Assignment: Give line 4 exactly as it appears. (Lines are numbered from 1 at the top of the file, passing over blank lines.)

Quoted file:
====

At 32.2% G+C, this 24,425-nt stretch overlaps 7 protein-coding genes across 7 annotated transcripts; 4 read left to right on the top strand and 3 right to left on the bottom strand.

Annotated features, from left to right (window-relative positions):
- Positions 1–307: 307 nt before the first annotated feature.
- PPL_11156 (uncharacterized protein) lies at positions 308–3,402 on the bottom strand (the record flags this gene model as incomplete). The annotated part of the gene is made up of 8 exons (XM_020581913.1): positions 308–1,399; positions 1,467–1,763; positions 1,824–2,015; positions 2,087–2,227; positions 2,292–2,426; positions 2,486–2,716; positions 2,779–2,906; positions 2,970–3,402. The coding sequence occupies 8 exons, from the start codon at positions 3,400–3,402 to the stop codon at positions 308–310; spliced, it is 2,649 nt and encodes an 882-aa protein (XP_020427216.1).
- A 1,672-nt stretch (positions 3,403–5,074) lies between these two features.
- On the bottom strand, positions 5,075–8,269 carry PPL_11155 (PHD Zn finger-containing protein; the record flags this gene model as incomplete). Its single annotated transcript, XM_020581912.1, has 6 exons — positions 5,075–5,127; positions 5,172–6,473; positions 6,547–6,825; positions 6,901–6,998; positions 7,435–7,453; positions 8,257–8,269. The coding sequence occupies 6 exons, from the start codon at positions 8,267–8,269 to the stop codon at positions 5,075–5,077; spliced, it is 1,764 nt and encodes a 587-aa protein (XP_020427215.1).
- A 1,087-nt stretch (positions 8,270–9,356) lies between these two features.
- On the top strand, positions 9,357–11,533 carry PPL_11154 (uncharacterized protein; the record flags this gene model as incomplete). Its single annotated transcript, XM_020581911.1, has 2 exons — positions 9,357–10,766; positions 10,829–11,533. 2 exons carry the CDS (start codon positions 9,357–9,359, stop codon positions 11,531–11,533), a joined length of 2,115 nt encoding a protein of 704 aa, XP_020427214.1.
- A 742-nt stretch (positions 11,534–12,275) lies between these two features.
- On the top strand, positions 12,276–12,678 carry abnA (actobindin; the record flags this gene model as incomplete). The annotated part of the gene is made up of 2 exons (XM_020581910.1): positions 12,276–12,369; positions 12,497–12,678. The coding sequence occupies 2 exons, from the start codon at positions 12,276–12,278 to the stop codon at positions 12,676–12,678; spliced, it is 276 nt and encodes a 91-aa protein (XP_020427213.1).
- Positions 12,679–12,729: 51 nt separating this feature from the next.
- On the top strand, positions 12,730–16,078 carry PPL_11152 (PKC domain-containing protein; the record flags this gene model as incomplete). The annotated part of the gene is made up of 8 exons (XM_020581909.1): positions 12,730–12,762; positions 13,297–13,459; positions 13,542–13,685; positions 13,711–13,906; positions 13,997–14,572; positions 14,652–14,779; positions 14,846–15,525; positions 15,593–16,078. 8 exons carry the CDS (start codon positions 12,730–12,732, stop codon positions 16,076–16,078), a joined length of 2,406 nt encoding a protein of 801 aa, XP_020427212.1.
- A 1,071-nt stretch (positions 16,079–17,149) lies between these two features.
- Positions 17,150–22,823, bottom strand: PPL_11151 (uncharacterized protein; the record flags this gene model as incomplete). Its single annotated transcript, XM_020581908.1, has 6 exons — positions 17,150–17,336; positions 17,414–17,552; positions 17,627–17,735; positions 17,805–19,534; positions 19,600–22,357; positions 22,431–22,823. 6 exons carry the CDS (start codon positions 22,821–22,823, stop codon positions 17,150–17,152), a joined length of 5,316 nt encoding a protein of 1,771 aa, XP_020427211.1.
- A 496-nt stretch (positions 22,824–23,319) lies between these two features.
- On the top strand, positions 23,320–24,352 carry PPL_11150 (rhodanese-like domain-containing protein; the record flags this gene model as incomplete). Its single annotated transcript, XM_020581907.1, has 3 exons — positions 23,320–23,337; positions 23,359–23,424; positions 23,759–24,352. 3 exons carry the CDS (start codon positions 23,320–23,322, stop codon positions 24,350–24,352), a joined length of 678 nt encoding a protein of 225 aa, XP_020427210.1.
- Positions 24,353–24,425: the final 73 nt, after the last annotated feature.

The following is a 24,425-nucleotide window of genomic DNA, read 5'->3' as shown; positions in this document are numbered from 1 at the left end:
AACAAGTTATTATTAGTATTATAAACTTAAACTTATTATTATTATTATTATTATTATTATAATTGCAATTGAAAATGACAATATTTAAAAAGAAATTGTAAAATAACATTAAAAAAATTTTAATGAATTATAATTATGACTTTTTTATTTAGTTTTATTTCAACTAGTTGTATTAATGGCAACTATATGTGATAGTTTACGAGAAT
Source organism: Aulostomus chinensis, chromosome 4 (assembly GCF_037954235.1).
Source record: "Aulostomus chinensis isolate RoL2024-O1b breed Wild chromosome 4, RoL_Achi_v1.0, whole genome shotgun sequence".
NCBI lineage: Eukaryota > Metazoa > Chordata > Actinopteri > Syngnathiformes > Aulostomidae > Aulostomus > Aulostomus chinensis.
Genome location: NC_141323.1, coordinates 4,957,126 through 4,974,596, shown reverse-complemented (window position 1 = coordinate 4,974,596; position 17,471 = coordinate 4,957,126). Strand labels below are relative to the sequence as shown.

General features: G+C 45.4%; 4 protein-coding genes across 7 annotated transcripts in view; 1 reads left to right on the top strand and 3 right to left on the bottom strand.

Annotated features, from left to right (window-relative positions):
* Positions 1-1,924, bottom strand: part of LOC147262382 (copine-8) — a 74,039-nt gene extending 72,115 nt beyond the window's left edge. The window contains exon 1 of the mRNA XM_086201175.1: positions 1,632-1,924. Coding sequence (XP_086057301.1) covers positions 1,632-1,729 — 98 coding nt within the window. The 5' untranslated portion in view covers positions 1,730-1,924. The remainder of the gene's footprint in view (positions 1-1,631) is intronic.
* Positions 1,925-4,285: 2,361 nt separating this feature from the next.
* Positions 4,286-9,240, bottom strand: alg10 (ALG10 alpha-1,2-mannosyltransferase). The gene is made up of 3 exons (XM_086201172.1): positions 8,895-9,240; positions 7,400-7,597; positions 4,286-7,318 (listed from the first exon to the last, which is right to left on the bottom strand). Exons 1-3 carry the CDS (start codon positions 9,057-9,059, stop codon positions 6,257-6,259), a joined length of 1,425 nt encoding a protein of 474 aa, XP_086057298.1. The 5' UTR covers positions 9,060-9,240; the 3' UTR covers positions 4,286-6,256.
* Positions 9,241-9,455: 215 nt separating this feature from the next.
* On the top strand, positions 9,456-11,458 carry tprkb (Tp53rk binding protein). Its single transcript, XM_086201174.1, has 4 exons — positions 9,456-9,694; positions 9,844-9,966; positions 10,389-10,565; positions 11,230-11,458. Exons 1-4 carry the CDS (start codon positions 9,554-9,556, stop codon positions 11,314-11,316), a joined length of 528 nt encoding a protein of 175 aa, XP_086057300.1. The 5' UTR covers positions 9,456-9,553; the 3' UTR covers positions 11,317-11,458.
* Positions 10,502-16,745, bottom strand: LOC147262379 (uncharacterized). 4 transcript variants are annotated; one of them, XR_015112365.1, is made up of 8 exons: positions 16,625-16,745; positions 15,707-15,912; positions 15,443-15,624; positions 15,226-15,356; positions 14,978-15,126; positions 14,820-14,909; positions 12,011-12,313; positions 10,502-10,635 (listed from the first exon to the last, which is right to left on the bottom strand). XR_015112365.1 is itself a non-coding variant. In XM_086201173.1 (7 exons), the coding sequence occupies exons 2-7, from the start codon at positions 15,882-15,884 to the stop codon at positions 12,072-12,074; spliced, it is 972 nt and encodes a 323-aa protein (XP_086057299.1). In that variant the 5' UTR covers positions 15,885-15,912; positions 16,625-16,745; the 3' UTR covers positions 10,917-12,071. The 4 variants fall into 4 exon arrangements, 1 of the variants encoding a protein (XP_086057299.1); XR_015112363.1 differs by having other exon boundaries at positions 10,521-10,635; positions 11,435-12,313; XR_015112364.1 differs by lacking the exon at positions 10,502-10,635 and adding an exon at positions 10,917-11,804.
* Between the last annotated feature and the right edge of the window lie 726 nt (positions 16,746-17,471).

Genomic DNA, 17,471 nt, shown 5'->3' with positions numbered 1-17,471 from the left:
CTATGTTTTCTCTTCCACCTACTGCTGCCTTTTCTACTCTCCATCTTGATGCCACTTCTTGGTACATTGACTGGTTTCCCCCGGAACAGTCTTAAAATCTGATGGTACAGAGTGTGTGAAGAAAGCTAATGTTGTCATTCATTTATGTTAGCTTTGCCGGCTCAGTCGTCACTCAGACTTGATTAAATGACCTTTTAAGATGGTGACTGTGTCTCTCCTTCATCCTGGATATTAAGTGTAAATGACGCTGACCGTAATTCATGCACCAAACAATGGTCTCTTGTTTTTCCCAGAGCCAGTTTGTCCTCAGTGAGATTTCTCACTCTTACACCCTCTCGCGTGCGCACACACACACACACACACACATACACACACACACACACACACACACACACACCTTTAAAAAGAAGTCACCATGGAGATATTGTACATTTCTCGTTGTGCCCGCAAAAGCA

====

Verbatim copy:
- PPL_11156 (uncharacterized protein) lies at positions 308–3,402 on the bottom strand (the record flags this gene model as incomplete). The annotated part of the gene is made up of 8 exons (XM_020581913.1): positions 308–1,399; positions 1,467–1,763; positions 1,824–2,015; positions 2,087–2,227; positions 2,292–2,426; positions 2,486–2,716; positions 2,779–2,906; positions 2,970–3,402. The coding sequence occupies 8 exons, from the start codon at positions 3,400–3,402 to the stop codon at positions 308–310; spliced, it is 2,649 nt and encodes an 882-aa protein (XP_020427216.1).